[47] In our physical bodies, the sounds we hear with our ears originated as sound waves (rapid changes in air pressure that vibrate our ear drums). Measuring within a small volume of air, a sound wave passing thru that volume briefly changes the total number of air atoms in that volume (this is the pressure change). The learned-program statement get_relative_locations_of_physical_atoms() (subsection 3.8.8) can be used to detect sound waves in air, by counting, many thousands of times per second, the number of air atoms in a small volume surrounding the bion that is calling get_relative_locations_of_physical_atoms(). Regarding the parameters for calling get_relative_locations_of_physical_atoms(): Specifying the maximum allowed value for use_this_send_distance which is MAX_SEND_DISTANCE_ALLOWED_FOR_LOCATING_ATOMS (estimated at less than one-tenth of a millimeter), and specifying either the nitrogen atom or the oxygen atom as the atom to get replies from and thereby count (nitrogen and oxygen are the two major components of our atmosphere), would probably work good for measuring sound waves in our air. Also, the get_details_for_this_many_nearest_recipients parameter would be set to zero, because we only want a count of those atoms in that spherical volume of space (this count will be the returned ret_total_replies value).

The learned program in one’s mind that is calling get_relative_locations_of_physical_atoms() many thousands of times per second with the purpose of sensing sound waves would send this sensory data after some initial processing to other learned programs in one’s mind for further processing, such as identifying the sounds, if any, being heard, and constructing the messages that would be sent to one’s soliton so that one can consciously hear, and know what one is hearing.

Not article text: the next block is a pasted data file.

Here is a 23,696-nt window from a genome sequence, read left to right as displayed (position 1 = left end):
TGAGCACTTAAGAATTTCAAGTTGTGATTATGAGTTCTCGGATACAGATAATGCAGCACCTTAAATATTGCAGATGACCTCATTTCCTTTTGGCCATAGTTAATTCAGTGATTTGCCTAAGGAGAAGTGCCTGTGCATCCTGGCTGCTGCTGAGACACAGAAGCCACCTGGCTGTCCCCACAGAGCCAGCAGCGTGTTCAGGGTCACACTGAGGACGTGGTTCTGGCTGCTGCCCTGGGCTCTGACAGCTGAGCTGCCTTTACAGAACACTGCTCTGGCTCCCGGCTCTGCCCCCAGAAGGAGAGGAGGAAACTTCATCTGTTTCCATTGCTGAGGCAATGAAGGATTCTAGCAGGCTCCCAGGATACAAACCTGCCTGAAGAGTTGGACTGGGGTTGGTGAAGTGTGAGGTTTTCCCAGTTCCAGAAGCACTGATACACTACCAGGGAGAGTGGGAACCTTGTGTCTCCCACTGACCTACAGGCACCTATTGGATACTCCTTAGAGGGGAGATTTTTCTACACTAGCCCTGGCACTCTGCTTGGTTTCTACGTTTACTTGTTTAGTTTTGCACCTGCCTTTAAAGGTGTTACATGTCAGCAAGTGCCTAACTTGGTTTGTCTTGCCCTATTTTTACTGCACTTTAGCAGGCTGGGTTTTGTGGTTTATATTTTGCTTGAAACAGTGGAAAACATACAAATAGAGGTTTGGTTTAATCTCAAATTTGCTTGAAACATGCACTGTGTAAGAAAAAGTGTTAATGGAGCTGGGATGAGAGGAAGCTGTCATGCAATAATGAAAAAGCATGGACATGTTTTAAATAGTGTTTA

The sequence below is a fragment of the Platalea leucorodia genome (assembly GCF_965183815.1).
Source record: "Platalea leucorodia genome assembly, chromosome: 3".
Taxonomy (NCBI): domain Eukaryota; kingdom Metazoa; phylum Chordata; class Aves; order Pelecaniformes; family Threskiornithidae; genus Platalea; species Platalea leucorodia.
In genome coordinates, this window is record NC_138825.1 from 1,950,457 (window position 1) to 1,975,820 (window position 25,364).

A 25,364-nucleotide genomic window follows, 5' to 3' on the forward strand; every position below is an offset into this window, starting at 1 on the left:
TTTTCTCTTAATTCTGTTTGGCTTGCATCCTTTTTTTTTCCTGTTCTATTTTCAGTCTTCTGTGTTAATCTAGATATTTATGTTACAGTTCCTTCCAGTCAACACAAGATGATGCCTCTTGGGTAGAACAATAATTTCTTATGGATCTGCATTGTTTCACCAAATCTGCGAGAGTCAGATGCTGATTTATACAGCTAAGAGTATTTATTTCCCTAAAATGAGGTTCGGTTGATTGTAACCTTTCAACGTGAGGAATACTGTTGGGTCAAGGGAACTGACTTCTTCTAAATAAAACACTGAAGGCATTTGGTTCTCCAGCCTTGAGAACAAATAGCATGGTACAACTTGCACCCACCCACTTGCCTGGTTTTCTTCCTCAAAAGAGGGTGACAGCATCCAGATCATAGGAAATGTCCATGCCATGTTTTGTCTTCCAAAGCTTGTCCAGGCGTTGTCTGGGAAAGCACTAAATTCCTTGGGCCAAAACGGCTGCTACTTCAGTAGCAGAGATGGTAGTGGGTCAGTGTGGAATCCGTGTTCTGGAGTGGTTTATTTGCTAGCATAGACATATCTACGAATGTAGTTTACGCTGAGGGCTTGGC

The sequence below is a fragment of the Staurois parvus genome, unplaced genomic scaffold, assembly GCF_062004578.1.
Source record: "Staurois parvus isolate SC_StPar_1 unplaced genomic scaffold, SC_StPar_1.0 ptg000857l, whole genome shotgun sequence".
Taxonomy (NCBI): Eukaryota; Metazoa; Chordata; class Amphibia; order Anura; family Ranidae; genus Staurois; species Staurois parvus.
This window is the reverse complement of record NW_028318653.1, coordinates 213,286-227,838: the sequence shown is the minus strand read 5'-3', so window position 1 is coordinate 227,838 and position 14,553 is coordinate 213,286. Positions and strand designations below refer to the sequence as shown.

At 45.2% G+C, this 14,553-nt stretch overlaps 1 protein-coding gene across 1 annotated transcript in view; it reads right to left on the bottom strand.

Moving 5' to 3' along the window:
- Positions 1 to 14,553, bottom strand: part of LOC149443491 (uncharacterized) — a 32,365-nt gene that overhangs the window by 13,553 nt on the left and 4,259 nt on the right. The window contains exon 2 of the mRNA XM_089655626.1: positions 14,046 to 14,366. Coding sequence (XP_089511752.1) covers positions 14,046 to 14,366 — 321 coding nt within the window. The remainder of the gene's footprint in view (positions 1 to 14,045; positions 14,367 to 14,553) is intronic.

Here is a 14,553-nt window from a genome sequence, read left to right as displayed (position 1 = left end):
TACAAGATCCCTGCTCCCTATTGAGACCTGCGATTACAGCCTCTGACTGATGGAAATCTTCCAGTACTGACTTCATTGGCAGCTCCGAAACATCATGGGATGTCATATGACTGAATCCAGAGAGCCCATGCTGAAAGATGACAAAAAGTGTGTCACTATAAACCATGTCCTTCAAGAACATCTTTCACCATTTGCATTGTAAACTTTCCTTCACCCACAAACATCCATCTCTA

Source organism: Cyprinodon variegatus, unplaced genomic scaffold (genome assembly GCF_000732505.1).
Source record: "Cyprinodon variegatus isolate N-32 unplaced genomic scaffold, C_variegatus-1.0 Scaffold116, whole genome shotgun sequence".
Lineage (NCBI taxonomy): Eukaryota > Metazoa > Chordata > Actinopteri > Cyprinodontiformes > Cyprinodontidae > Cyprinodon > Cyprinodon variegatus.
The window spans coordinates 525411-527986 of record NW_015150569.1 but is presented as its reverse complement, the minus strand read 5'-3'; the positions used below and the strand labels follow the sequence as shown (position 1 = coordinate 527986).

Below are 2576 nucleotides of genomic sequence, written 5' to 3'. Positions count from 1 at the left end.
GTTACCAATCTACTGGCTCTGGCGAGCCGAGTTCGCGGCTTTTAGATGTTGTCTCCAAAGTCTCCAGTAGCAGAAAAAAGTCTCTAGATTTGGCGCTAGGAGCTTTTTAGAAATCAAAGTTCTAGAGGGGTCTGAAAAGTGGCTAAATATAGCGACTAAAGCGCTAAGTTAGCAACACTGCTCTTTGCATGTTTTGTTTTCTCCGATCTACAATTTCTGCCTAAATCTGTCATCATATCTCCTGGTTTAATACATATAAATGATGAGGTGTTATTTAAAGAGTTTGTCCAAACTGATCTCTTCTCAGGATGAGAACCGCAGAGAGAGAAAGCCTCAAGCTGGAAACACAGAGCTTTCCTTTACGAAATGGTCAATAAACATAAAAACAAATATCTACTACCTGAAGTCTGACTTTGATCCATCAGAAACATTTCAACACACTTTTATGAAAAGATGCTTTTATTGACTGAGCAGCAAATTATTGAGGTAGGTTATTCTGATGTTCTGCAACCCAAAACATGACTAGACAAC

6 Awareness and the Soliton

This chapter considers awareness and the intelligent particle associated with awareness. There is also a discussion of the afterlife. The chapter sections are:

6.1 The Soliton

The soliton is an intelligent particle that has an associated awareness.[48] Each person has a single soliton. This soliton is the location of the separate, solitary awareness that each person experiences.

The soliton can only directly interact—by sending and receiving messages—with its owned bions, and a soliton’s owned bions were created when that soliton was created, and every soliton has the same number of owned bions. A soliton is, in effect, invisible to all particles in existence with the sole exception of its owned bions, and the computing-element program always keeps a soliton and its owned bions together, limiting how far away these intelligent particles can be from each other. A soliton’s owned bions collectively form that soliton’s mind.

The computing-element program, in effect, makes a soliton the ruler over its owned bions. These owned bions that collectively form the soliton’s mind are like a government that reports to, and receives orders from, its soliton ruler. The role of the soliton ruler is to be the final decision maker—to set goals for the government, and provide feedback and guidance to the government.